Even with almost half a million residents’ health coverage at stake, North Carolina has done little to prepare for the possibility that the Supreme Court could end Affordable Care Act subsidies this month, a report from Health Affairs Blog says.
“As late as March 2015, many legislators were unaware that subsidies were at risk. Awareness of the issue has percolated within the legislature following oral arguments in King, but legislators have not publicly discussed contingency plans,” five authors wrote this week. “As Governor McCrory recently said, ‘There’s no B plan by either the federal government or the states.’”
The blog is produced by a Maryland-based journal on health care policy and research. With a grant from the Commonwealth Fund, it studied five states that stand to lose subsidies if the court rules in favor of the King v. Burwell plaintiffs, who are challenging the legality of subsidies in 34 states that didn’t set up their own exchanges to provide federal subsidies that help people afford private health insurance. A ruling is expected by the end of June.
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“From late March through early May, we spoke with between seven and fifteen people from each state, reaching out to gubernatorial advisers, legislators and their staff, agency officials, insurers, hospital associations, and consumer advocates. In exchange for their candor, we do not reveal any identifying information without explicit permission,” the authors wrote.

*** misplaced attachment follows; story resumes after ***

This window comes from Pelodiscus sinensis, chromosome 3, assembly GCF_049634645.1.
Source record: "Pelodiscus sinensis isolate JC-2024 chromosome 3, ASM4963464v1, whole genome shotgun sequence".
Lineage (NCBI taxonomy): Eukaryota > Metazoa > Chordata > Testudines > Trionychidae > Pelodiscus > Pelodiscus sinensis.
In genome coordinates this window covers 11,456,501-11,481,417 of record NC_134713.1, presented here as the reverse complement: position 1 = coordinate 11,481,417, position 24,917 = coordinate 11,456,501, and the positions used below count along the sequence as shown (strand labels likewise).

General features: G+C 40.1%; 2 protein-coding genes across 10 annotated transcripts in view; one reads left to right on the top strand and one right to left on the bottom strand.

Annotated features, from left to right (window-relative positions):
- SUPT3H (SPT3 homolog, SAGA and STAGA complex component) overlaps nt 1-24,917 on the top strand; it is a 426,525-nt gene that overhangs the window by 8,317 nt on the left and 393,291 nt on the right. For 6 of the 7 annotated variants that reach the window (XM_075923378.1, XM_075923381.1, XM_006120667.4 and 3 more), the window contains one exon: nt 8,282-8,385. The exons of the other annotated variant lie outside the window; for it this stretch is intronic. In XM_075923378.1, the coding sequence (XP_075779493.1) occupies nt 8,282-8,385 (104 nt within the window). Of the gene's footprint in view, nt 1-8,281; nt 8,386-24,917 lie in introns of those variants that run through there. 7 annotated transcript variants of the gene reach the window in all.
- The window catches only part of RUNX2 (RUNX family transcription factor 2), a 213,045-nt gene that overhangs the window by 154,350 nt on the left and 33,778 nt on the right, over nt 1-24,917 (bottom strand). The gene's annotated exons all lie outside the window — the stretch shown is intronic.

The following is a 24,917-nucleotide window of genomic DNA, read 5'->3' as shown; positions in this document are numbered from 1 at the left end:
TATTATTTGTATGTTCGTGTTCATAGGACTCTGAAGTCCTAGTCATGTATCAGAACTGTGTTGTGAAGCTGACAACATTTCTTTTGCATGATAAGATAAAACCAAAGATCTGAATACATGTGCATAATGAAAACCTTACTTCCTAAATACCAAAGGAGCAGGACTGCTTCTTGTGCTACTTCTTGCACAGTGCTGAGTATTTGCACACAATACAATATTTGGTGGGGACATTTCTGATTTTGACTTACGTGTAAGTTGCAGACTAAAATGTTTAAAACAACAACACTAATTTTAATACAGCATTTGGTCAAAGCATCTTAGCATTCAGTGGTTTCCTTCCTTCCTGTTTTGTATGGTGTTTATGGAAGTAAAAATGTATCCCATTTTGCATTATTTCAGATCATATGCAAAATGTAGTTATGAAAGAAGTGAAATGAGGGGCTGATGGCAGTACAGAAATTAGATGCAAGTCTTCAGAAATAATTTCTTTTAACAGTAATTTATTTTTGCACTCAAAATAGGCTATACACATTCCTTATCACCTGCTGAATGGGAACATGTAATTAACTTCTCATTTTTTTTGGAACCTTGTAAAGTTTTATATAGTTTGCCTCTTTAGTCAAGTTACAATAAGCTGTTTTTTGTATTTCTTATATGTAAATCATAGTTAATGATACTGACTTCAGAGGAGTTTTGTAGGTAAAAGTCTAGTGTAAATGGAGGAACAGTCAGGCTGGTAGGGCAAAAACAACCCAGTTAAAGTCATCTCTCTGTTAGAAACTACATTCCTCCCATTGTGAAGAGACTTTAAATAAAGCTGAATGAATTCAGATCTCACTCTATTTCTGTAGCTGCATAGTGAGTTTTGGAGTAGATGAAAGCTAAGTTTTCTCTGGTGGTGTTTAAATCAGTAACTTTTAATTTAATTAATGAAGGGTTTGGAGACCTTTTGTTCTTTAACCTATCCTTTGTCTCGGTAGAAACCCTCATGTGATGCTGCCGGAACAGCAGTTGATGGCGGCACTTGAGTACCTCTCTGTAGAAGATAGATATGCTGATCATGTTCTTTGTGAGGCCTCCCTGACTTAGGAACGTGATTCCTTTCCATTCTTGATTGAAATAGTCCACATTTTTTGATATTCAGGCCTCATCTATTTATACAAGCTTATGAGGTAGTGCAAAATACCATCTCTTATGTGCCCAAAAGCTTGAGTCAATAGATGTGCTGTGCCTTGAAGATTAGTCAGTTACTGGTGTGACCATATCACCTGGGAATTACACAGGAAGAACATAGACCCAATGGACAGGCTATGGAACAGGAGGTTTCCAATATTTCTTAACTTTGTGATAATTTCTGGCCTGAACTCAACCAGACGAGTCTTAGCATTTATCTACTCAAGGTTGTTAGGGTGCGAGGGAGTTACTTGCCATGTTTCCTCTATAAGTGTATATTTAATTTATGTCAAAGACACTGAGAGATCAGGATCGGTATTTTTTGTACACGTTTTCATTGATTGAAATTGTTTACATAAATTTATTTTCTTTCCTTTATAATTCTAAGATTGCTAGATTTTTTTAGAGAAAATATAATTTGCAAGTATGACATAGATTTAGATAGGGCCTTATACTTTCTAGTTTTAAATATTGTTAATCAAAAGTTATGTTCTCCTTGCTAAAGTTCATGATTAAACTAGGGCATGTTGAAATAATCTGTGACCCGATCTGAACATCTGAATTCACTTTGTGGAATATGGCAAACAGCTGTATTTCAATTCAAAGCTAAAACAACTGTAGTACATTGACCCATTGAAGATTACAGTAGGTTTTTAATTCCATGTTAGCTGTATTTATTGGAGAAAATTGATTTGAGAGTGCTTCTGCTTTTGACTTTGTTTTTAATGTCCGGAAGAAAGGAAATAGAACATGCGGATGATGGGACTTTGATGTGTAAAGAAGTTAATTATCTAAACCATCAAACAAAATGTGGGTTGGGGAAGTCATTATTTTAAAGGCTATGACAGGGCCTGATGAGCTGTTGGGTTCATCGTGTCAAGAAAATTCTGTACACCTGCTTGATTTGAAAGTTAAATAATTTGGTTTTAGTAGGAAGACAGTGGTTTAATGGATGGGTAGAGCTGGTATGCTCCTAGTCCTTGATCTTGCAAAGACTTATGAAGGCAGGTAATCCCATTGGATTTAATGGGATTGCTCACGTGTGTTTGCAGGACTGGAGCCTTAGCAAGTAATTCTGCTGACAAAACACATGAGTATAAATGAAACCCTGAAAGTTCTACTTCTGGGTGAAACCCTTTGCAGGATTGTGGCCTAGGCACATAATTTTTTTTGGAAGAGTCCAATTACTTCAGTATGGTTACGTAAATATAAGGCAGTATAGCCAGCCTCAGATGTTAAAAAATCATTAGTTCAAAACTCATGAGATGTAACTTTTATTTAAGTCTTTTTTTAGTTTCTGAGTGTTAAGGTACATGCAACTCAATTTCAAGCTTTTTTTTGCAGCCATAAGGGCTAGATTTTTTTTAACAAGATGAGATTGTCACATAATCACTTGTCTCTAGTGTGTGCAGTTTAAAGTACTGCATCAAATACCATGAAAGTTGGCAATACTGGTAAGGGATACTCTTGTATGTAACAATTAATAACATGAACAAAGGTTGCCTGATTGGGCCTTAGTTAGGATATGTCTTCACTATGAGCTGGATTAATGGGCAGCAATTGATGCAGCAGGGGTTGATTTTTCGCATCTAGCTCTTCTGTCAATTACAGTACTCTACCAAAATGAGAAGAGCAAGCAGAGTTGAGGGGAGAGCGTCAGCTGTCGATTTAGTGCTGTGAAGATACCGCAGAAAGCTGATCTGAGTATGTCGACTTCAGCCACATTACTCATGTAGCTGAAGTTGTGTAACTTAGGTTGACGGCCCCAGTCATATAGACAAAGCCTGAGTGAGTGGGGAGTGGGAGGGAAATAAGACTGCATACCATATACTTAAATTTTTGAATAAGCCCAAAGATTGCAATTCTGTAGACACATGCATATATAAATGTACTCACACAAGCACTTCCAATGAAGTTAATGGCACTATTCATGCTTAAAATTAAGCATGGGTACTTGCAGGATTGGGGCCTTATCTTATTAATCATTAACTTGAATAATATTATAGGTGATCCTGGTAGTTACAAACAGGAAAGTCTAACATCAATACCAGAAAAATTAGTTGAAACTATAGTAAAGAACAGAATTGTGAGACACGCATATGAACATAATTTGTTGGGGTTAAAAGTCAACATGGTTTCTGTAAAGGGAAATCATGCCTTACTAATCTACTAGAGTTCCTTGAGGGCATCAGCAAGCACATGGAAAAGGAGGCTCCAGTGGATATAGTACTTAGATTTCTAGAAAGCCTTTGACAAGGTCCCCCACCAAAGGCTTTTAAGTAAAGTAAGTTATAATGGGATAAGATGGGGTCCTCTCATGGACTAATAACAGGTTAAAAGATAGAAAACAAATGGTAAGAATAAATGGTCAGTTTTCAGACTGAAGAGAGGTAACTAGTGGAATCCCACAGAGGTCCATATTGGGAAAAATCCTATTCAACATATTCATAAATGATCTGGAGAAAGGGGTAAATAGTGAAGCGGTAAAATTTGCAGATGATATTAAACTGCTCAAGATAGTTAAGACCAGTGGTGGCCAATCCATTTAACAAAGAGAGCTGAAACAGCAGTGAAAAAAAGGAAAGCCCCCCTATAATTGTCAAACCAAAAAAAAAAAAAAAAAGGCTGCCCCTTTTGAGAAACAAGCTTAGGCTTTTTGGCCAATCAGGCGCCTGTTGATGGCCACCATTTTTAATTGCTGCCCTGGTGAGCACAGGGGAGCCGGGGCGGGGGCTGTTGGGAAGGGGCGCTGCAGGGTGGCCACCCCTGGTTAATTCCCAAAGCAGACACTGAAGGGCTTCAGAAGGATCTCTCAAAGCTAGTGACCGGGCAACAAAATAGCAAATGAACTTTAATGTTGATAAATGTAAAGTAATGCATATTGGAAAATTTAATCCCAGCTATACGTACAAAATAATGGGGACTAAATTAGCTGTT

In North Carolina, they concluded, “very little work has been done to plan for an adverse decision in King.” But they added that interviewees were “somewhat optimistic that North Carolina would move to create a state-based exchange.”
Gov. Pat McCrory and moderate Republicans in the state House show some openness, they concluded, while Senate President Pro Tem Phil Berger “has so far remained conspicuously silent.”
The report includes an interesting note on the geographic politics of health care: “A stark urban-rural divide runs through North Carolina politics; Democrats are aligned with the cities and Republicans with rural areas. A major source of resistance to the ACA’s Medicaid expansion is the perception that it would mainly benefit urban residents. Although exchange enrollment is somewhat higher in urban than rural areas, the disparity is not enormous. (Approximately 23 percent of exchange-eligible residents in urban areas enroll, as compared to about 15 percent in rural areas.) Rural Republicans may be unable to sustain resistance to the exchanges if their own constituents are clamoring for tax credits.”
What’s at stake?
Here’s the scope of Affordable Care Act subsidies being challenged in King v. Burwell.
▪ Getting aid: 6.4 million people in 34 states using the federal exchange.
▪ Average subsidy: $272 a month.
▪ Average increase if subsidies are eliminated: 287 percent.
▪ Getting aid: 458,738 people.
▪ Average subsidy: $316 a month.
▪ Average increase if subsidies are eliminated: 336 percent.
▪ Getting aid: 154,221people.
▪ Average subsidy: $281 a month.
▪ Average increase if subsidies are eliminated: 335 percent.